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Friday, April 18, 2008

Du Maurier Revisited

(Warning: may be spoilers)

I have just finished reading Daphne Du Maurier's JAMAICA INN. I last read it as a teenager (prescribed school text) and I loved it! Mind you I was already a Du Maurier fan, having adopted THE KING'S GENERAL quite early in my life. I also think "gothic romance" novels appealed to me - JANE EYRE being my "desert island" book of choice.

So it was interesting to go back to it with an adult's eye and realise what a highly inappropriate book it was for a 13 year old - being black with the overwhelming threat of violation and the murderous deeds of the wreckers. No one can write like Du Maurier. She has the power of words to bring the Bodmin Moor to life as a character in its own right, as black and dangerous as the landlord.

But it has left me with a question. Is it a romance?

I had to give a lecture at a school on this subject. The girls were studying REBECCA specifically as a romance and the teacher thought it would be diversionary to get a romance writer in to talk about the subject. I'm not sure if she was best pleased with my conclusion - that REBECCA is NOT a romance and neither is JAMAICA INN...yes the hero and heroine end up together but there is no promise of a 'happy ever after' and the reason for this, I think, lies in Du Maurier's heroes. They are, to a man, flawed almost beyond redemption, incapable of love. Maximillian in REBECCA never really appears at all and while Jem Merlyn displays some heroic qualities, you are left with the query in the back of your mind as to whether blood will out and Mary, is in fact, going to end up just like her Aunt Patience. As for Sir Richard Grenville in THE KING'S GENERAL, there was never going to be a HEA there. The heroes of Du Maurier's books are "mad, bad and dangerous to know" and the heroines love them without reserve, but it is an animal attraction. Mary Yellan even accepts this...she says at one point in JAMAICA INN that her attraction to Jem Merlyn is not a romantic attraction, but an attraction as old as men and women. An irresistable attraction she describes as love but not romantic love.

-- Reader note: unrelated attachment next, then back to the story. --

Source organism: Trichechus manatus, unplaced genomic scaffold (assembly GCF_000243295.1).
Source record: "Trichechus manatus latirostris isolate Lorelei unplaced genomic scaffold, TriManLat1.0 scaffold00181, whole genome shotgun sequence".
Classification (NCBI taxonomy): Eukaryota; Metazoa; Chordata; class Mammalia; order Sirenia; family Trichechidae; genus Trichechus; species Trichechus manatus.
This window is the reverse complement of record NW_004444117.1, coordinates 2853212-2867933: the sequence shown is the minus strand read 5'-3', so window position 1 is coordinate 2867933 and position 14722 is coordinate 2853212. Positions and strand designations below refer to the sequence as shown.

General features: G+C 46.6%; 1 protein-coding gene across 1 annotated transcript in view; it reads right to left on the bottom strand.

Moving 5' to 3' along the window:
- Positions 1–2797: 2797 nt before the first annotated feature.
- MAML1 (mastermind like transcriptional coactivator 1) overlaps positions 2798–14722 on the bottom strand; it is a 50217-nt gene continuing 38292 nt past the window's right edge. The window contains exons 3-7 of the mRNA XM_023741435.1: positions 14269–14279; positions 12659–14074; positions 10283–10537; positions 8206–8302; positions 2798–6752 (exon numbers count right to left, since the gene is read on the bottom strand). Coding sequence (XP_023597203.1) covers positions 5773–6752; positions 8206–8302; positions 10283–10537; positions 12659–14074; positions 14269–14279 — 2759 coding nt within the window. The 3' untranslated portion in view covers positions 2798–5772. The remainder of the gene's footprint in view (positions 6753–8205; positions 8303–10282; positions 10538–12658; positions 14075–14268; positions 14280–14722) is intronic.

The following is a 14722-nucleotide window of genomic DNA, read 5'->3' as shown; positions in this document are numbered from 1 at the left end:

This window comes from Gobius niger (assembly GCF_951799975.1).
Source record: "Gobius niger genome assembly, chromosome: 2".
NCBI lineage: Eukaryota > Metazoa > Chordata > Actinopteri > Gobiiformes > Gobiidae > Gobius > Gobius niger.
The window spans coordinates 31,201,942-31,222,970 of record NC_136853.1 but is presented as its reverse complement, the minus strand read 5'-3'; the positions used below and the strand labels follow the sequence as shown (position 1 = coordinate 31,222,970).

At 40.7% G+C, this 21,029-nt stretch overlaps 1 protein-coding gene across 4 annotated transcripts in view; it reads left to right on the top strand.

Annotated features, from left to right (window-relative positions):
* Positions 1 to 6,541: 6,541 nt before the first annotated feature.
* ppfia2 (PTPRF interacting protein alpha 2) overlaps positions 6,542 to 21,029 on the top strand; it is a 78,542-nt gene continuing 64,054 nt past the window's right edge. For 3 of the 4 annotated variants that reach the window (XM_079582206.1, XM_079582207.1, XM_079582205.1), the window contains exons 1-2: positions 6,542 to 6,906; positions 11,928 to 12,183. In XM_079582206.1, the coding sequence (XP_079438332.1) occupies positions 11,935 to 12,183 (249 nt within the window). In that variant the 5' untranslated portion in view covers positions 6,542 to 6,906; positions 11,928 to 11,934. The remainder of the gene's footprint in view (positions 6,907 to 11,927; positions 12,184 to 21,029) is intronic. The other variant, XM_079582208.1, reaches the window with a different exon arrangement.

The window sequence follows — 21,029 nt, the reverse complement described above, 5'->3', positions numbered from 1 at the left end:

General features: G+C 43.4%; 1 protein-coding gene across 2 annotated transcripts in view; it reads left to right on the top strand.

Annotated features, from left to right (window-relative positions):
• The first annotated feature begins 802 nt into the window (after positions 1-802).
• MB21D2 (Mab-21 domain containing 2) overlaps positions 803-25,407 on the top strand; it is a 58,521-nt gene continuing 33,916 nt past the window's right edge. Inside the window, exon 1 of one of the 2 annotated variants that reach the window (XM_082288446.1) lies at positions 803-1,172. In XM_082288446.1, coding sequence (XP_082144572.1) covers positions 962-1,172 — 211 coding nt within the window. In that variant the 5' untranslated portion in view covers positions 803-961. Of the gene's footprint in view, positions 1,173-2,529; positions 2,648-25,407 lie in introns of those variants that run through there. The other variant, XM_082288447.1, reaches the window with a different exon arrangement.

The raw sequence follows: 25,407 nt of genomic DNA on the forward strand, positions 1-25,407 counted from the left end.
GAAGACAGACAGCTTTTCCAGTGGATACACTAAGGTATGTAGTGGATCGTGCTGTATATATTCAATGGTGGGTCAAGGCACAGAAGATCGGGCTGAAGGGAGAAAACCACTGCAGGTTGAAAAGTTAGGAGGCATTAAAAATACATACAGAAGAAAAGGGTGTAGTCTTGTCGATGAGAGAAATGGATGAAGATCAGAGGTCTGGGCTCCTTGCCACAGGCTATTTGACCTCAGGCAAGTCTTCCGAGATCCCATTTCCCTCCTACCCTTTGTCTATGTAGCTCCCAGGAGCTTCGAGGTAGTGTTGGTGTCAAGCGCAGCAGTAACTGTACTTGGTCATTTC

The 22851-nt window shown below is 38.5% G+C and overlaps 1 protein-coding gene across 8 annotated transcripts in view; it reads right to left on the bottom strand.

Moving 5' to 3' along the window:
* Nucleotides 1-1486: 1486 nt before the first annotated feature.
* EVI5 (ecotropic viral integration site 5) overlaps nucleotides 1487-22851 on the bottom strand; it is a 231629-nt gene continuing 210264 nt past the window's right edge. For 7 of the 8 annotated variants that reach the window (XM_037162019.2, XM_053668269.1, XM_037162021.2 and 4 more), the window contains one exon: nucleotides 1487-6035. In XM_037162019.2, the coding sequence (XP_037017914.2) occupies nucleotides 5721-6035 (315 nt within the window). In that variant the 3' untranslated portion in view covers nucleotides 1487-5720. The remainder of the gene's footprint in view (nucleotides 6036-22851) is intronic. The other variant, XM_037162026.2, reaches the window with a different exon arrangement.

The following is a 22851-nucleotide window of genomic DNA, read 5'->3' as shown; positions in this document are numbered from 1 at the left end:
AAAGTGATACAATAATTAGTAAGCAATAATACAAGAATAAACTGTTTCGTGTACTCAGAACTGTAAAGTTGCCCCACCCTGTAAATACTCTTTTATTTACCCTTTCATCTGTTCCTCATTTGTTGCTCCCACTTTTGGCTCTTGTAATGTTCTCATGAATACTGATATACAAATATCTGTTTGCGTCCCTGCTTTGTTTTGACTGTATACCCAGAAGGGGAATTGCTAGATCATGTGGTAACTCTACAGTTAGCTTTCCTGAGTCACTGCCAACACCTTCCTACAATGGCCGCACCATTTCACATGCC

I would love to know what you think...Would you describe Du Maurier's books as "romances"?

Alison

7 comments:

  1. Hiya Alison! What an interesting discussion. Actually, I think it comes down to your definition of a romance. My definition is a story that concentrates on an emotional/soul connection between two people (not even necessarily a man and a woman). I also think a romance shows how that relationship then changes the protagonist(s). Change is germane to my definition of a romance! It doesn't have to be the largest partof the book but it has to be the STRONGEST part of the book. In that case, yes, to me, Rebecca is a romance and so is Jamaica Inn, which I must admit I haven't read since high school. But like you, I was a huge gothic fan so it left an indelible impression. In my definition, Gone With the Wind is a romance although I know RWAmerica considers it's not. I even think Anna Karenina is a romance, much as I hate to think of lovely Anna squashed on the train lines!